New River Access Coming Near Brevard
At the annual Riverfest event in Rosman, NC on Saturday, June 18, Conserving Carolina announced the purchase of land that will provide a new, strategic public access point along the French Broad River. Called Morrow Landing, this access point will improve recreational opportunities and public safety on the river.
The 1.25-acre riverside property is an ideal location for a new river access point. It is located near the midpoint of what is currently the longest stretch between river access points in Transylvania County. Currently, people floating or paddling the French Broad River have no way to get on or off the water for 9.7 miles between Island Ford and Hap Simpson Park. For most users, this requires a trip that takes the better part of a day.
Morrow Landing will cut in half the distance downstream from Island Ford to the next access point—from 9.7 miles to 4.5 miles. This will make this section of the river more approachable to less experienced river users and those interested in a shorter, more casual trip. It also allows people to handle emergencies by getting off the river quickly or by giving emergency responders a faster way to reach them. It also improves access for volunteers who maintain the river corridor by clearing logjams and removing trash.
In addition, Morrow Landing is very convenient to the City of Brevard—only 3 miles south of town on Greenville Highway. And the shuttle from Morrow Landing to Hap Simpson Park is just 1.5 miles driving, providing a relatively simple way for people to experience the natural world of the river, close to town. It improves access to a part of the river that flows through significant private conservation lands, so people can enjoy this protected natural beauty.
Torry Nergart, Conserving Carolina’s Conservation Easement Manager, says, “This location is about as strategic as it can be, from many perspectives—public safety, equitable access, and proximity to other recreational resources. We feel this project will create lasting benefits to the community and to everyone who uses the French Broad River.”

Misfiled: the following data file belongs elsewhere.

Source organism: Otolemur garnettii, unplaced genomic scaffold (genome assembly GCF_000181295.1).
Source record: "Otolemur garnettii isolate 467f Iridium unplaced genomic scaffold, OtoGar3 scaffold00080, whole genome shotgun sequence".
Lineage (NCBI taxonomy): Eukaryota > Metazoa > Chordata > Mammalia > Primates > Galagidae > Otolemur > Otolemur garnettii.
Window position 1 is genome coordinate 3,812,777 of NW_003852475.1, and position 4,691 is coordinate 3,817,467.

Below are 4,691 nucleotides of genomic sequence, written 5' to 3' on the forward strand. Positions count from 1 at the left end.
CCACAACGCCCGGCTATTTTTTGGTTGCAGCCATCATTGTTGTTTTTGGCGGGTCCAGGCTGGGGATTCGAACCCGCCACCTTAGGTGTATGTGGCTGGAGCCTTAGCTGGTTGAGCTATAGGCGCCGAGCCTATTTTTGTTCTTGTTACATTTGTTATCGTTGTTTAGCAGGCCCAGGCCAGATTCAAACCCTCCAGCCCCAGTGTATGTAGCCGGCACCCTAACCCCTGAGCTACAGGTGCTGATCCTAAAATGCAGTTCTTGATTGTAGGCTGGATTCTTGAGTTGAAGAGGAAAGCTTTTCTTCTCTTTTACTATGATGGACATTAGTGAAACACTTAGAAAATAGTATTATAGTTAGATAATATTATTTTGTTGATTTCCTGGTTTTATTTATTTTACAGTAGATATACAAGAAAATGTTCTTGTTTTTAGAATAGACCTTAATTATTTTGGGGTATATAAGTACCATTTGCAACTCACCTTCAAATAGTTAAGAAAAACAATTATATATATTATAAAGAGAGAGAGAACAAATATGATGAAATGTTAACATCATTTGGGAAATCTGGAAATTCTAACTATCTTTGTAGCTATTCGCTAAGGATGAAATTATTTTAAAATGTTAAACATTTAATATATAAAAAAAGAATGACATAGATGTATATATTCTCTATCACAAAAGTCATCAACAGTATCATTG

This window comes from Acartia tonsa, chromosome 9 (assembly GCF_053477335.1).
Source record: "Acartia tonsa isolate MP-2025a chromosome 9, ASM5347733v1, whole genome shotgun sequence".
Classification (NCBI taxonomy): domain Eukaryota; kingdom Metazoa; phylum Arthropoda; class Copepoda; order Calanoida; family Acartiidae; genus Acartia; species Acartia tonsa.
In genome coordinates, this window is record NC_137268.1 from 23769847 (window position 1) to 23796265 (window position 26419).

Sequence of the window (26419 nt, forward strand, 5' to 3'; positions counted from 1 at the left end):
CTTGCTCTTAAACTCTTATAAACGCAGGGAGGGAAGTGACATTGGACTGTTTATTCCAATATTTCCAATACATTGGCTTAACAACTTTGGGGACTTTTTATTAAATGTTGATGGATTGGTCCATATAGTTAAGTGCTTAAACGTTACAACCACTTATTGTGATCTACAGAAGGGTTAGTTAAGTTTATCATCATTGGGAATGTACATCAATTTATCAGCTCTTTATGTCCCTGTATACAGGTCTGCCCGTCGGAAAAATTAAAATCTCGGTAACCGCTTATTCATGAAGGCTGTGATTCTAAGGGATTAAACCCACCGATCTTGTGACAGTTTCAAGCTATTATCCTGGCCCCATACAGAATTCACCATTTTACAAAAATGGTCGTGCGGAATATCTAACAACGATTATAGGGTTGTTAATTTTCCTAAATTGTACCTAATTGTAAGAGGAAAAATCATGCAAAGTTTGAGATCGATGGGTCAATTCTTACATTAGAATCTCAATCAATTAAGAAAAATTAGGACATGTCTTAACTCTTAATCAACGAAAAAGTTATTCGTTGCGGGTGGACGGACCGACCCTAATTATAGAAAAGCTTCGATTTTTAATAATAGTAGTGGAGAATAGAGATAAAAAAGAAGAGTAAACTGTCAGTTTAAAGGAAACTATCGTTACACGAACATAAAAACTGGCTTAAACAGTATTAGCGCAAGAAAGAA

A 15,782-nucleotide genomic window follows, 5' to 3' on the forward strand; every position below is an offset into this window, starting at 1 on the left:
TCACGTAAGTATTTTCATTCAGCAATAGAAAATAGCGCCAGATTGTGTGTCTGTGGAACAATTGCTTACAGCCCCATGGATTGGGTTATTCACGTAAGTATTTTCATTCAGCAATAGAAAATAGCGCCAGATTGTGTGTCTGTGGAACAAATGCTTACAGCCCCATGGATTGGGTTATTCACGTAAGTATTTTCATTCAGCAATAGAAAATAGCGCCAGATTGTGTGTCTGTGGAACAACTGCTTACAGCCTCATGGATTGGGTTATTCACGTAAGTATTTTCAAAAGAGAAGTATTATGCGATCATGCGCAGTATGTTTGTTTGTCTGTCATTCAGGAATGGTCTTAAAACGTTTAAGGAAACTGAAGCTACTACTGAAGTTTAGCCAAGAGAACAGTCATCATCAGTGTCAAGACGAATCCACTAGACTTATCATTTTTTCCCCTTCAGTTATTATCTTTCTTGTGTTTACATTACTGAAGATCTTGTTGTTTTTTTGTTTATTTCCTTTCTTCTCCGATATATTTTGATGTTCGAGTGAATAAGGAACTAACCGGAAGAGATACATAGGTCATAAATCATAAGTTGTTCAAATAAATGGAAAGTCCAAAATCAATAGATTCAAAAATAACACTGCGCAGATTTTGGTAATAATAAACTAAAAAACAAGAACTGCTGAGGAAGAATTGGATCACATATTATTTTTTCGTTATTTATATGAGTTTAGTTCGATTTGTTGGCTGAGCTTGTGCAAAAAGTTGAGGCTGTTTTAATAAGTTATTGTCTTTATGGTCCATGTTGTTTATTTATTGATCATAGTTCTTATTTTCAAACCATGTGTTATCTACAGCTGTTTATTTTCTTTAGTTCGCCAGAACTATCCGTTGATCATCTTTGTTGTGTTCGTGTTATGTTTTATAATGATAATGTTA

The acquisition of Morrow Landing fulfills a key recommendation in the newly released Strategic Master Plan for the French Broad River Blueway. This master plan was a joint project of Transylvania County Tourism, Conserving Carolina, and Jennings Environmental, with the goal of enhancing the French Broad River through Transylvania as a recreational “blueway,” or river trail.
Conserving Carolina purchased Morrow Landing from the Kathleen M. Morrow Trust at the end of May. David Morrow, says, “This new French Broad River access is being developed by Conserving Carolina. My request was to have the access named in honor of my family. Their love and respect for the French Broad carried over to me and my cousins and our families.
Over the years many, many people have helped to make the river better. With annual cleanups, other river access locations (no briars or poison ivy) and county funding for tree removal, the river is better than I remember it 70 years ago. My hope is that the Morrow Landing access will make the enjoyment of the French Broad easier for everyone.”
Conserving Carolina’s executive director, Kieran Roe, says, “We want to thank the Morrow family for selling this parcel as a generous bargain sale, so we could secure the land for future public access. We are also deeply grateful to the donors who made it possible for us to seize this opportunity.”
Donors to the project include Carol Roberson and Richard Mills; Mac and Veronica Morrow; Jeff and Sarah Carter of the Rockbrook Camp for Girls; Grant and Anne Bullard of Gwynn Valley Camp; and Kevin Howell of Davidson River Outfitters.
Now that the land purchase is complete, Conserving Carolina is raising funds to develop the property, with features including parking, signage, a boat slide, and a possible picnic area. The property is currently unimproved and is not yet open to the public. Donations toward completing this river access point can be made through Conserving Carolina.
The announcement was a fitting addition to Riverfest, an annual event that celebrates the headwaters of the French Broad River and invites people—especially families and children—to connect with the river. This year, the event included a keynote address by Earl B. Hunter Jr., a Transylvania County resident and founder of Black Folks Camp Too. The festival also featured free tubing rides, a scavenger hunt, a bird walk, games, activities, food trucks, and live music. The free, fun event also coincides with the start of the annual Hellbender Canoe Relay Race.
Conserving Carolina is a local, nonprofit land trust working primarily in Henderson, Polk, Transylvania, and Rutherford Counties as well as the Landrum, SC area. The mission of Conserving Carolina is to protect, restore and inspire appreciation of the natural world. To become a member or volunteer, go to conservingcarolina.org.